• List block: A list block is a sequence of list items of the same style and level, uninterrupted by other block elements.
    • Unordered list item: $ - item becomes a list item ($ signifies the left margin of a line (it doesn't appear in the code), note the space between the left margin and the dash). More leading space characters are allowed between the left margin and the dash: list items with the same number of leading spaces are at the same level, more space creates sub-levels.
    • Ordered list item: uses similar rules to the unordered item, but replace dash by one of 1., I., i., A. or a. for various numbering styles.

HTML element tags

HTML element tags are not recommended in Scaladoc, but are supported to maintain compatibility with existing documentation or when the wiki syntax is insufficient. If you are using HTML element tags in your documentation, you must be aware of the following.

The following block-level HTML elements are sanitised by Scaladoc, which internally converts them into equivalent wiki syntax: div, ol, ul, li, p and all headings. A sanitised element will loose its attributes. Other block-level elements (pre, table, etc.) are not sanitised. However, a comment that starts with a non-sanitised block-level element may not be rendered correctly; make sure to have a least one paragraph, heading, or similar block before it.

For an HTML element in a comment to be preserved as such in the documentation page, it must be recognised as valid. The following elements are recognised (in addition to the sanitised elements above):
a, abbr, acronym, address, area, b, bdo, big, blockquote, br, button, caption, code, cite, col, colgroup, dd, del, dfn, em, fieldset, form, hr, img, input, i, ins, kbd, label, legend, link, map, object, optgroup, option, param, pre, q, samp, select, small, span, strong, sub, sup, table, tbody, td, textarea, tfoot, th, thead, tr, tt, var. Furthermore, any string that has the structure of an HTML entity (as accepted by regular expression &\w+;) will also be recognised.

Any other HTML/XML element will be encoded so as to be visibly printed in the documentation.

In a wiki-syntax code block (using {{{), all HTML/XML elements will be encoded so as to be visibly printed in the documentation, including the recognised elements above. They will not function as markup elements. However, if a code block is defined using the pre element, recognised elements inside the block will be preserved.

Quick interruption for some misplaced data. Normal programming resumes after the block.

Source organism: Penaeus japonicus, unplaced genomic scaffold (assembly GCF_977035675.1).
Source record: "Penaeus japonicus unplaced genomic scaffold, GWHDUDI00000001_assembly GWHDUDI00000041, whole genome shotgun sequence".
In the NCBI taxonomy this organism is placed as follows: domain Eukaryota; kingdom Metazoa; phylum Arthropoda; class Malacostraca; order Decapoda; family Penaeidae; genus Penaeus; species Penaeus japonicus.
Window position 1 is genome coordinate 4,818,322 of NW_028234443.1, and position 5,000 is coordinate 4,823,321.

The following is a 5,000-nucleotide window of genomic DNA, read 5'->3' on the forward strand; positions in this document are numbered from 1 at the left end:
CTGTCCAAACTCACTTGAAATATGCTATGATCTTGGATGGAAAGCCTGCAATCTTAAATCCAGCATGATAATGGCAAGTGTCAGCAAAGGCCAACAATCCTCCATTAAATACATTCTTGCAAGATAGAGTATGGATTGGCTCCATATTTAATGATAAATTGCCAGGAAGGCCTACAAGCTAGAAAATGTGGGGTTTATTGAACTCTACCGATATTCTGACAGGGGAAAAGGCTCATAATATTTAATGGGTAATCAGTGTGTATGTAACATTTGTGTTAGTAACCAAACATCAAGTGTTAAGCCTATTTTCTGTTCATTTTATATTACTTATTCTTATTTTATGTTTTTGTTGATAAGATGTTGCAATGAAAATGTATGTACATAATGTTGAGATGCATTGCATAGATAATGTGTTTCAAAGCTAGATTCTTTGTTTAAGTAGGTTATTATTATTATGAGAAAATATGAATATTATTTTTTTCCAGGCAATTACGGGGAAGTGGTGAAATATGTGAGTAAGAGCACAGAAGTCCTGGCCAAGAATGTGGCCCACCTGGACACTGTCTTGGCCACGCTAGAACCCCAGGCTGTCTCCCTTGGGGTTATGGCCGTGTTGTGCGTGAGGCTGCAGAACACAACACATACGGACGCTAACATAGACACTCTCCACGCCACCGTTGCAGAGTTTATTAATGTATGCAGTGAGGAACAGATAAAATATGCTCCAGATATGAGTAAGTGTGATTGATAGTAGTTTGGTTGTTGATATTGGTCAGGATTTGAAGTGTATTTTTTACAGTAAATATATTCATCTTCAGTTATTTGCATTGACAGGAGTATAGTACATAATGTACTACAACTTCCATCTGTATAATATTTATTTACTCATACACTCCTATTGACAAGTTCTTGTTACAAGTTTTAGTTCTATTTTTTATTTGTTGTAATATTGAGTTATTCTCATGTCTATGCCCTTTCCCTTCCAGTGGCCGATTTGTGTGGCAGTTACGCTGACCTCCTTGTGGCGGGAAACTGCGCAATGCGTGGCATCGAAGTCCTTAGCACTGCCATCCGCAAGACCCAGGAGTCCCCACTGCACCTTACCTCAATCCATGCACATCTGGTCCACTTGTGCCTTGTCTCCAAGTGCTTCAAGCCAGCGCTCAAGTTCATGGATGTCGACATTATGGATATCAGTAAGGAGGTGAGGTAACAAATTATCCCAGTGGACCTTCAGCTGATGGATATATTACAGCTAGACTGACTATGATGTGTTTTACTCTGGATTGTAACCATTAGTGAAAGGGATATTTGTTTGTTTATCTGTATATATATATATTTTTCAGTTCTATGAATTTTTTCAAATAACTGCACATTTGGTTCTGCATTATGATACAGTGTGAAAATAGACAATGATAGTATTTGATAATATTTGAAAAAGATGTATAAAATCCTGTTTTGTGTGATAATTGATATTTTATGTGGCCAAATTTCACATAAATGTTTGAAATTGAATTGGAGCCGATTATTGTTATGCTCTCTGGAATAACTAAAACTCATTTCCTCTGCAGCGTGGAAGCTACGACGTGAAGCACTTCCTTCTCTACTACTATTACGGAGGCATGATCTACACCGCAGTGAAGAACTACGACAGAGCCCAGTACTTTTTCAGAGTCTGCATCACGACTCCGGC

Keep in mind that you rely on the documentation being generated in HTML, with a specific stylesheet. Scaladoc has an extensible documentation generator so that other formats may be generated. For this reason, recognised but non-sanitised HTML elements are not guaranteed to be kept by all generators. If you want to use HTML elements in your comment, we recommend you do not rely on them to obtain readable documentation, but instead use them for non-critial improvements.

Compile-time Error Checking

The Scaladoc comment parser will report invalid wiki syntax, such as unclosed formatting ('''bold for example), unclosed code blocks, or missing start-of-line markers

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  1. The Wiki syntax example is inconsistent with the Wiki syntax definition. For example, monospace in the example uses backticks, while the section on Inline Elements shows double braces.

    (Page has been updated.)

  2. How are internal links to functions formatted (I guess this question also applies to the @see tag as well).  For example, say I have a class defined like this:

    class A {
    def doSomething (): Unit = {
    // ...
    def doSomething (x: Int): Unit = {
    // ...
    def doSomething (x: Int, y: Int): Unit = {
    // ...
    // ...

    Now, say I want to refer to a specific version of one of the doSomething functions in a Scaladoc comment.  In a Javadoc comment, I would write something like this:

    Javadoc: Refer to {@link A#doSomething(int,int)} for further info...

    But that doesn't seem to match Scala's argument type syntax.  There's no documentation here (forgive me if I'm missing something) that describes how you would do this in Scaladoc.  Would this be the correct Scaladoc equivalent?

    Scaladoc: Refer to [[A.doSomething(Int,Int)]] for further info...

    Thanks for your assistance!

  3. It would be helpful to have ScalaDoc copy images from source trees in a manner similar to how Javadocs works.

  4. @Mike Allen: Unfortunately the current version of scaladoc (2.9) does not support links to methods. There's a chance the 2.10 scaladoc might support them, but in a primitive form:


    that will take you to the first member with that name.


    @Mike Slinn: That's a good suggestion, can you please file a bug with a test case on

  5. I just tried `monospace` and nothing happened, but <code>monospace</code> does work.

  6. Thanks for reminding me! I filed a bug for this, as I also noticed the problem: SI-8314 - Monospace with backquotes doesn't work in Scaladoc Open